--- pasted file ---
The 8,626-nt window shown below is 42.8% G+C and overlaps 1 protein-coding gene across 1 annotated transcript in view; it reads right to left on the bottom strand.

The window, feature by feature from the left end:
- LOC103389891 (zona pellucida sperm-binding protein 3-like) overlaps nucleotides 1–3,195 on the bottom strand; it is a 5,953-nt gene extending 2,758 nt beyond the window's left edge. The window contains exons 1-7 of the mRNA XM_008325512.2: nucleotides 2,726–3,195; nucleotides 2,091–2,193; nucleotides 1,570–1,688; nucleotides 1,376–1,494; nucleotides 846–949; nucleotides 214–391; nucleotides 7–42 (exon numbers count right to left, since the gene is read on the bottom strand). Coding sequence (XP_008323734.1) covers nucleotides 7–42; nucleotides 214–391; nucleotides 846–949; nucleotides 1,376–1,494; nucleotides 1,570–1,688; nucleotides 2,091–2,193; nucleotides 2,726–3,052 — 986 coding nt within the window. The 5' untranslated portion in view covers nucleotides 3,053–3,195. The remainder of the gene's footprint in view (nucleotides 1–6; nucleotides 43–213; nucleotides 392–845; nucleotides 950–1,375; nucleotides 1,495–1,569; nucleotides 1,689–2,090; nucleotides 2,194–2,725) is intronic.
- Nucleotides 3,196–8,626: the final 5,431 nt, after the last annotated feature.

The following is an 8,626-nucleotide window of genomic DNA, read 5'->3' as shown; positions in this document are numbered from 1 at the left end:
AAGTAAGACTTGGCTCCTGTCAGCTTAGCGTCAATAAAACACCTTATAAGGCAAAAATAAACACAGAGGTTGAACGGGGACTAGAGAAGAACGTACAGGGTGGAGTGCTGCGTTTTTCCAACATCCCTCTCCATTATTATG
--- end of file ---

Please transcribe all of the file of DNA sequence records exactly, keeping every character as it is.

The 8,626-nt window shown below is 42.8% G+C and overlaps 1 protein-coding gene across 1 annotated transcript in view; it reads right to left on the bottom strand.

The window, feature by feature from the left end:
- LOC103389891 (zona pellucida sperm-binding protein 3-like) overlaps nucleotides 1–3,195 on the bottom strand; it is a 5,953-nt gene extending 2,758 nt beyond the window's left edge. The window contains exons 1-7 of the mRNA XM_008325512.2: nucleotides 2,726–3,195; nucleotides 2,091–2,193; nucleotides 1,570–1,688; nucleotides 1,376–1,494; nucleotides 846–949; nucleotides 214–391; nucleotides 7–42 (exon numbers count right to left, since the gene is read on the bottom strand). Coding sequence (XP_008323734.1) covers nucleotides 7–42; nucleotides 214–391; nucleotides 846–949; nucleotides 1,376–1,494; nucleotides 1,570–1,688; nucleotides 2,091–2,193; nucleotides 2,726–3,052 — 986 coding nt within the window. The 5' untranslated portion in view covers nucleotides 3,053–3,195. The remainder of the gene's footprint in view (nucleotides 1–6; nucleotides 43–213; nucleotides 392–845; nucleotides 950–1,375; nucleotides 1,495–1,569; nucleotides 1,689–2,090; nucleotides 2,194–2,725) is intronic.
- Nucleotides 3,196–8,626: the final 5,431 nt, after the last annotated feature.

The following is an 8,626-nucleotide window of genomic DNA, read 5'->3' as shown; positions in this document are numbered from 1 at the left end:
AAGTAAGACTTGGCTCCTGTCAGCTTAGCGTCAATAAAACACCTTATAAGGCAAAAATAAACACAGAGGTTGAACGGGGACTAGAGAAGAACGTACAGGGTGGAGTGCTGCGTTTTTCCAACATCCCTCTCCATTATTATG